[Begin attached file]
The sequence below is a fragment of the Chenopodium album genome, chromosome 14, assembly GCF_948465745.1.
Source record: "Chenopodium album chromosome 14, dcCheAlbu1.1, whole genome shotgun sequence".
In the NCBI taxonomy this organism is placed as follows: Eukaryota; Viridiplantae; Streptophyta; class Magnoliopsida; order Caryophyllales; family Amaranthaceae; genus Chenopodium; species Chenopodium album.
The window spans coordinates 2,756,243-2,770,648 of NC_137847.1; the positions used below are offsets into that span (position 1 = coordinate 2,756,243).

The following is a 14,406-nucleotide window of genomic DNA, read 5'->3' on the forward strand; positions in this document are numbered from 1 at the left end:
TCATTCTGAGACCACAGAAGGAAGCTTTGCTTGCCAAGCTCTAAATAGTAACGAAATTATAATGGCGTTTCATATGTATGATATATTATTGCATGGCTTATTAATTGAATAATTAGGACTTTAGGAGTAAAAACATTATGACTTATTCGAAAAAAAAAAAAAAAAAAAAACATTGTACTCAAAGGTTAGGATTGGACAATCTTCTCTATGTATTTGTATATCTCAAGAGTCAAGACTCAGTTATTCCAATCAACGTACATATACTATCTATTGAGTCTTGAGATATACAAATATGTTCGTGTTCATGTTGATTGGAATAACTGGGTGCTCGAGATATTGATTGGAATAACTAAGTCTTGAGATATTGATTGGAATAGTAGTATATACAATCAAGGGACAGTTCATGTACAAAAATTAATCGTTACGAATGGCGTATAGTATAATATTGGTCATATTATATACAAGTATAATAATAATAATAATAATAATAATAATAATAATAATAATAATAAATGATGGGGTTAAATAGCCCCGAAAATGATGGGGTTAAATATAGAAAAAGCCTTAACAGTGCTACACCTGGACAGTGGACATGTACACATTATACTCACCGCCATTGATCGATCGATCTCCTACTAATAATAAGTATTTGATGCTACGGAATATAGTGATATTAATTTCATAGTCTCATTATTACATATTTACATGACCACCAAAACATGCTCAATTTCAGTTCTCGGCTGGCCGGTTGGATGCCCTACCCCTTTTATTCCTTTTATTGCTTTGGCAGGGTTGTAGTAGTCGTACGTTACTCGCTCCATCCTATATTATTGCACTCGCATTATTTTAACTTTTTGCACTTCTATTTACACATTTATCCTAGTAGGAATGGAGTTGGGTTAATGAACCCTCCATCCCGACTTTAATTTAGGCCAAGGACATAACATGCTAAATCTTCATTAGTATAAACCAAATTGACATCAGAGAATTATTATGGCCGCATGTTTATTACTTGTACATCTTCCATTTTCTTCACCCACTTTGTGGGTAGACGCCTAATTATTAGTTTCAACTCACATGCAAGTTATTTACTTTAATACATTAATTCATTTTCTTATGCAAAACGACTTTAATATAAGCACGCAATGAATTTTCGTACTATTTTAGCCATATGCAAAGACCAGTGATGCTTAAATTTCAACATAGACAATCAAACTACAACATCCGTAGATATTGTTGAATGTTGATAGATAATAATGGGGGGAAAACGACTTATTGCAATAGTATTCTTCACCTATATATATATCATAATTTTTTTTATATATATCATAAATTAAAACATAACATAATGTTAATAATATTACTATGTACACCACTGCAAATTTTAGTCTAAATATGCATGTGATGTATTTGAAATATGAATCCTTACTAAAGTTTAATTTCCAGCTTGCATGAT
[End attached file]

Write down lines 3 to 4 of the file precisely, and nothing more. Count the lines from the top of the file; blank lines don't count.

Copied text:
In the NCBI taxonomy this organism is placed as follows: Eukaryota; Viridiplantae; Streptophyta; class Magnoliopsida; order Caryophyllales; family Amaranthaceae; genus Chenopodium; species Chenopodium album.
The window spans coordinates 2,756,243-2,770,648 of NC_137847.1; the positions used below are offsets into that span (position 1 = coordinate 2,756,243).